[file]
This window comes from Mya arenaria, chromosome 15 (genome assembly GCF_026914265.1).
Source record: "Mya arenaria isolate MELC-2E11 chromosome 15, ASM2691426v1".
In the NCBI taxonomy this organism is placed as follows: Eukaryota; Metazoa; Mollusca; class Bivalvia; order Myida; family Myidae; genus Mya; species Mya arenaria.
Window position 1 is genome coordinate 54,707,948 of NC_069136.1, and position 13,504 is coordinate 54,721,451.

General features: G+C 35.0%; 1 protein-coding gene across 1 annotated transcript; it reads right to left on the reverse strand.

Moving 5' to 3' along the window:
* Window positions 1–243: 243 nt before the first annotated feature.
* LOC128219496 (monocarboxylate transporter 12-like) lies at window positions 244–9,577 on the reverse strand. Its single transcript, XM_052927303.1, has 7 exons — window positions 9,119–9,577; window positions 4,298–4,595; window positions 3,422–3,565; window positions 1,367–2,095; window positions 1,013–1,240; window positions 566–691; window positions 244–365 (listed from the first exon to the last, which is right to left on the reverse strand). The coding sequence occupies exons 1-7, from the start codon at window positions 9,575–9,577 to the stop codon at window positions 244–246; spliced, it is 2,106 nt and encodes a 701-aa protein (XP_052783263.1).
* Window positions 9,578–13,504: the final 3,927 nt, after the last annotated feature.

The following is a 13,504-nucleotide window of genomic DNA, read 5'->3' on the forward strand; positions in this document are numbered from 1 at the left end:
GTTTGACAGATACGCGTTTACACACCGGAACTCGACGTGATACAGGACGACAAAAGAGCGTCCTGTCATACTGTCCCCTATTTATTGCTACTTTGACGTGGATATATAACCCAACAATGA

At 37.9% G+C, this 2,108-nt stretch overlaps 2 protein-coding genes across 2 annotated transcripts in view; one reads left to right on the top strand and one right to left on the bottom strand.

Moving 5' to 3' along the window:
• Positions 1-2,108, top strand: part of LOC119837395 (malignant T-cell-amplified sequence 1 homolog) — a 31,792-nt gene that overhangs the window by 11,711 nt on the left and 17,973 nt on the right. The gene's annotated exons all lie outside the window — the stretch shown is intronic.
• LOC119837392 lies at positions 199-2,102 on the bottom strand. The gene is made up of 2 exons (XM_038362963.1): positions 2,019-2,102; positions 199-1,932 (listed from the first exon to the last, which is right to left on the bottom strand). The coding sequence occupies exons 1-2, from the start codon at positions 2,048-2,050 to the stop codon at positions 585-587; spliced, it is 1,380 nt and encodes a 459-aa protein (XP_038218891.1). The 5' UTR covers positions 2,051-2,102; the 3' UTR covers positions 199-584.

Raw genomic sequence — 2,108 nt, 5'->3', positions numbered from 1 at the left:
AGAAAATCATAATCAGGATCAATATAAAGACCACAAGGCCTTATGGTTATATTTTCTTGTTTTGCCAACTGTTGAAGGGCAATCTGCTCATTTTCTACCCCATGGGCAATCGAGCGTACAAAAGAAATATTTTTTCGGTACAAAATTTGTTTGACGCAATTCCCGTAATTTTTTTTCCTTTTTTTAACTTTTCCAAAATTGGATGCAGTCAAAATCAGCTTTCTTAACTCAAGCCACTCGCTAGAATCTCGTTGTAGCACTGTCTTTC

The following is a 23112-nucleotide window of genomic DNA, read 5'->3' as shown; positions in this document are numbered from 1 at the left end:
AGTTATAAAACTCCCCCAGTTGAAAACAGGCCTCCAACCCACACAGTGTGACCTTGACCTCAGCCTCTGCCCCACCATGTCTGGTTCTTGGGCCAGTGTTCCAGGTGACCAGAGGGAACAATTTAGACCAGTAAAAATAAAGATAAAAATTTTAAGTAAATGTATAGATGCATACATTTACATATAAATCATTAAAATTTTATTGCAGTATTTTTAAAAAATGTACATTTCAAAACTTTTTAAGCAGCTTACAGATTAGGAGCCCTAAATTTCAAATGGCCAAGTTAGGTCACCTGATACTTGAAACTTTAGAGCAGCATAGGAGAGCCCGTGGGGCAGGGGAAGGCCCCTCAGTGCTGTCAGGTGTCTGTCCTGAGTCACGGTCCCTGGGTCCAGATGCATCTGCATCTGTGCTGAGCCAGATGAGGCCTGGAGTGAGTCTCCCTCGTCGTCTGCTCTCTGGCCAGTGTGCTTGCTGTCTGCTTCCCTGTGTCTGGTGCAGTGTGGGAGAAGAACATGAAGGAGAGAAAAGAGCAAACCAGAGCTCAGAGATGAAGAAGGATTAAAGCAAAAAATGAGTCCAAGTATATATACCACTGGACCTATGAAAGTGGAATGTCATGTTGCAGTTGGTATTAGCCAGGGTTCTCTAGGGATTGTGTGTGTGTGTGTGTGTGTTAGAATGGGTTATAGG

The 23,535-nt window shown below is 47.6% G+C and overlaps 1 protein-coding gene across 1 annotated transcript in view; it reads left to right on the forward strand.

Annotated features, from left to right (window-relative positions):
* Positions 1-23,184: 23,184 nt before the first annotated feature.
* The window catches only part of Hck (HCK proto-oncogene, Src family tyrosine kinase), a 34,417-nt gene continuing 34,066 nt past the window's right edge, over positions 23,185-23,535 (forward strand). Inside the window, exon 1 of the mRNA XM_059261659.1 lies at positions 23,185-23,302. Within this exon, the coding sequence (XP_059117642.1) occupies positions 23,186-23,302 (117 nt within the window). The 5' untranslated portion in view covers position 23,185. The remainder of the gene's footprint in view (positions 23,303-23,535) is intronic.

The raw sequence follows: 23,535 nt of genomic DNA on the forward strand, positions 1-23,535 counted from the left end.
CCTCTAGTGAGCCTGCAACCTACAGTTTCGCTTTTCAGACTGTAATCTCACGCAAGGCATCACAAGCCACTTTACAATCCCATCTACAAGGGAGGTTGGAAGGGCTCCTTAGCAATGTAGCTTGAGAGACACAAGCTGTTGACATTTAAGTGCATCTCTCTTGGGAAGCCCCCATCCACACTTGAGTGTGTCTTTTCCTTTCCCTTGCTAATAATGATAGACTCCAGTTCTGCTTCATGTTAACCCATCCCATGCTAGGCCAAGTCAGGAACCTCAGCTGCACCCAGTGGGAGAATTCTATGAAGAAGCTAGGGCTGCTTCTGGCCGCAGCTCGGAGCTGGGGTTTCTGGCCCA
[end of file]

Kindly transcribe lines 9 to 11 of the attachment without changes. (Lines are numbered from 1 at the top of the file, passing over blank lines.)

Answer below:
* Window positions 9,578–13,504: the final 3,927 nt, after the last annotated feature.

The following is a 13,504-nucleotide window of genomic DNA, read 5'->3' on the forward strand; positions in this document are numbered from 1 at the left end:
GTTTGACAGATACGCGTTTACACACCGGAACTCGACGTGATACAGGACGACAAAAGAGCGTCCTGTCATACTGTCCCCTATTTATTGCTACTTTGACGTGGATATATAACCCAACAATGA